Over the last few months, the ISA Team has been working hard on editing a long-awaited release of the ISA Model and Serialization Specifications 1.0.
The original ISA-Tab specification was published as a Release Candidate document in 2008, documenting the initial work that forms the ISA framework, with a further update in 2009. Since then, we have done work on a new serialization in JSON, ISA-JSON, and abstracted out the data model from both the tabular and JSON formats.
The ISA Model and Serialization Specifications consist of three specification documents:
- ISA Abstract Model – a data model of ISA objects/entities and their relation to one another
- ISA-Tab format – the tabular serialization format of the Abstract Model
- ISA-JSON format – the JSON serialization format of the Abstract Model.
The specifications are licensed under CC BY-SA 4.0 , and you can cite the specifications with:
Sansone, Susanna-Assunta, Rocca-Serra, Philippe, Gonzalez-Beltran, Alejandra, Johnson David & the ISA Community. (2016, October 28). ISA Model and Serialization Specifications 1.0. Zenodo. http://doi.org/10.5281/zenodo.163640.
To view the latest version online, please visit http://isa-specs.readthedocs.io/en/latest/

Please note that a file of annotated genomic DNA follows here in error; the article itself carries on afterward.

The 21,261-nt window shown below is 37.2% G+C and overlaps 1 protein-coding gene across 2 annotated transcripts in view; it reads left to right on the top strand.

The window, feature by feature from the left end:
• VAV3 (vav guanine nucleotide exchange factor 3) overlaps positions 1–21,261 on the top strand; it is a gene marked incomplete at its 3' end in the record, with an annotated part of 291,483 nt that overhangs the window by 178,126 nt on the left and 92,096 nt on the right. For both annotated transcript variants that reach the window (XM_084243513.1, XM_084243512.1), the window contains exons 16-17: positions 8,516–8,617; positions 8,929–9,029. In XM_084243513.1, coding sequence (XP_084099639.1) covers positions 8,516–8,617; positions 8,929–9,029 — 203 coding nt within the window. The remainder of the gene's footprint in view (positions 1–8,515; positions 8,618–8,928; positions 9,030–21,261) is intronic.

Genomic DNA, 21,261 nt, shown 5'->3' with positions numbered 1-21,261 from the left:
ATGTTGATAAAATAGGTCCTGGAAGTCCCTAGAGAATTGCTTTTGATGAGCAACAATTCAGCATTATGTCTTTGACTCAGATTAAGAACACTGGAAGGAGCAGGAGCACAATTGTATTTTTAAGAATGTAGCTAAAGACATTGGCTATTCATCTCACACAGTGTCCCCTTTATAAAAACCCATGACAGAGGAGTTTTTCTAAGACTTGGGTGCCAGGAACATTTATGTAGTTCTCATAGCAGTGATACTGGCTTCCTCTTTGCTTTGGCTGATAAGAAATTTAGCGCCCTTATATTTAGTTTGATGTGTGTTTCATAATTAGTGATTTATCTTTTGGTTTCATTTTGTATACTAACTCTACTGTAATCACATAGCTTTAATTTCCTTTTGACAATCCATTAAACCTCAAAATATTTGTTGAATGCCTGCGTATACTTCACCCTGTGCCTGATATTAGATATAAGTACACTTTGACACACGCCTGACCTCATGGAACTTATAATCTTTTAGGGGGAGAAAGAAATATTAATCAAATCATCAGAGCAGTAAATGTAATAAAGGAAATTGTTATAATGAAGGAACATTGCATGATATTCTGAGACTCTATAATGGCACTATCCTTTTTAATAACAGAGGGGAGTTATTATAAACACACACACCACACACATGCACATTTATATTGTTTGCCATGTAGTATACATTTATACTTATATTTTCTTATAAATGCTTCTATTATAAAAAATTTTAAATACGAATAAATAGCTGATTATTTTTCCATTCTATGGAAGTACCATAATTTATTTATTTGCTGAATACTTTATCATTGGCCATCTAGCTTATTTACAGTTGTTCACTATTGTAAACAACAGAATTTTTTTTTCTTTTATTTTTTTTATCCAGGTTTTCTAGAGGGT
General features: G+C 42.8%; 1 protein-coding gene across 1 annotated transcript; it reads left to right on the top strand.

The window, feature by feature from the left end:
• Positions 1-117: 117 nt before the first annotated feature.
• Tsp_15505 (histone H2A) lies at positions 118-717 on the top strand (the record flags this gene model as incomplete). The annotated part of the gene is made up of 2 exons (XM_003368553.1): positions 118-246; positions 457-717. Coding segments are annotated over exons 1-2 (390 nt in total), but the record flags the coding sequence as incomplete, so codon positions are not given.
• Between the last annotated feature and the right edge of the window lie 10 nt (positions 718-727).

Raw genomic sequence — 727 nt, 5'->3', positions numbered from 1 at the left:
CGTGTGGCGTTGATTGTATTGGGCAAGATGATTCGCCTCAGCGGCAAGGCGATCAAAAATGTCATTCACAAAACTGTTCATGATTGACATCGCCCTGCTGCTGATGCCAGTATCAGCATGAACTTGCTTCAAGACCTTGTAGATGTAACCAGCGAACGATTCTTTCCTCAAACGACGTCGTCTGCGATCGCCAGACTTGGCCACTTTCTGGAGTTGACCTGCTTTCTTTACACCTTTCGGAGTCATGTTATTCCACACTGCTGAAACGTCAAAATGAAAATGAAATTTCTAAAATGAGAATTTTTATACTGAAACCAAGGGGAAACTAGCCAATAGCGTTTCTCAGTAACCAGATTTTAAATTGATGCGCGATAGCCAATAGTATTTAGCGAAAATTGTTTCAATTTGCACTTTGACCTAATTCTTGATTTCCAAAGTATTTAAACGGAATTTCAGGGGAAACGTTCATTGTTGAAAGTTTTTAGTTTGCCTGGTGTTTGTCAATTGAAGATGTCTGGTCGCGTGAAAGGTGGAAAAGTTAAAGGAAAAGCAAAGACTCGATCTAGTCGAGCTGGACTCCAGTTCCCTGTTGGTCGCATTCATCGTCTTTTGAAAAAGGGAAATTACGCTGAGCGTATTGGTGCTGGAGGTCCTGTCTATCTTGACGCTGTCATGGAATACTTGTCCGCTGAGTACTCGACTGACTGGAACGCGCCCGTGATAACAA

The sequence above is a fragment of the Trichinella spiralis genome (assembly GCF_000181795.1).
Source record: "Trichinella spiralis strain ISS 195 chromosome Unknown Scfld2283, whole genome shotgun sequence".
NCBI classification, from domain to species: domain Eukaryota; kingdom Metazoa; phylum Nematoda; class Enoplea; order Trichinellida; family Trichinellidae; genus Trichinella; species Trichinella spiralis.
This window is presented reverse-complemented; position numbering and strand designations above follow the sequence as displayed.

Back in April this year, Dr David Johnson from the ISA team gave a presentation on “Data Infrastructures to Foster Data Reuse” at a workshop on Integrating Large Data into Plant Science: From Big Data to Discovery hosted by GARnet (the UK network for Arabidopsis researchers) and Egenis (the Exeter Centre for the Study of the Life Sciences). The workshop was held at Dartington Hall in Devon, South West England, and was well attended by researchers from the plant and biological science community worldwide as well as representatives from industry from organisations such as Syngenta.
David presented on ISA, as well as on biosharing.org, as candidate data infrastructure resources for enabling data reuse in the plant sciences, as well as presenting an example of how one might encode high-throughput plant phenotyping in ISA tab.
We have observed the uptake of the ISA tab format across the broad range of life sciences, but view its adoption, with a view to making data FAIR (Findable, Accessible, Interoperable and Reusable), in the plant sciences as essential for the field. In particular centres such as the UK’s National Plant Phenomics Centre in Aberystwyth, Wales, could benefit hugely from adopting ISA where there are emerging challenges in data management, in particular as automation of data collection is a significant driver in modern plant-based research and agritech.
There are also existing data analysis platforms such as Araport (the Arabidopsis information Portal), TAIR (The Arabidopsis Information Resources) and BioDare (Biological Data Repository) that could benefit from standardizing their experimental data, as well as ongoing efforts to create open data resources in the plant sciences, such as the Collaborative Open Plant Omics (COPO) project, that will be using the new ISA JSON format as native data objects.
You can check out David’s presentation on SlideShare.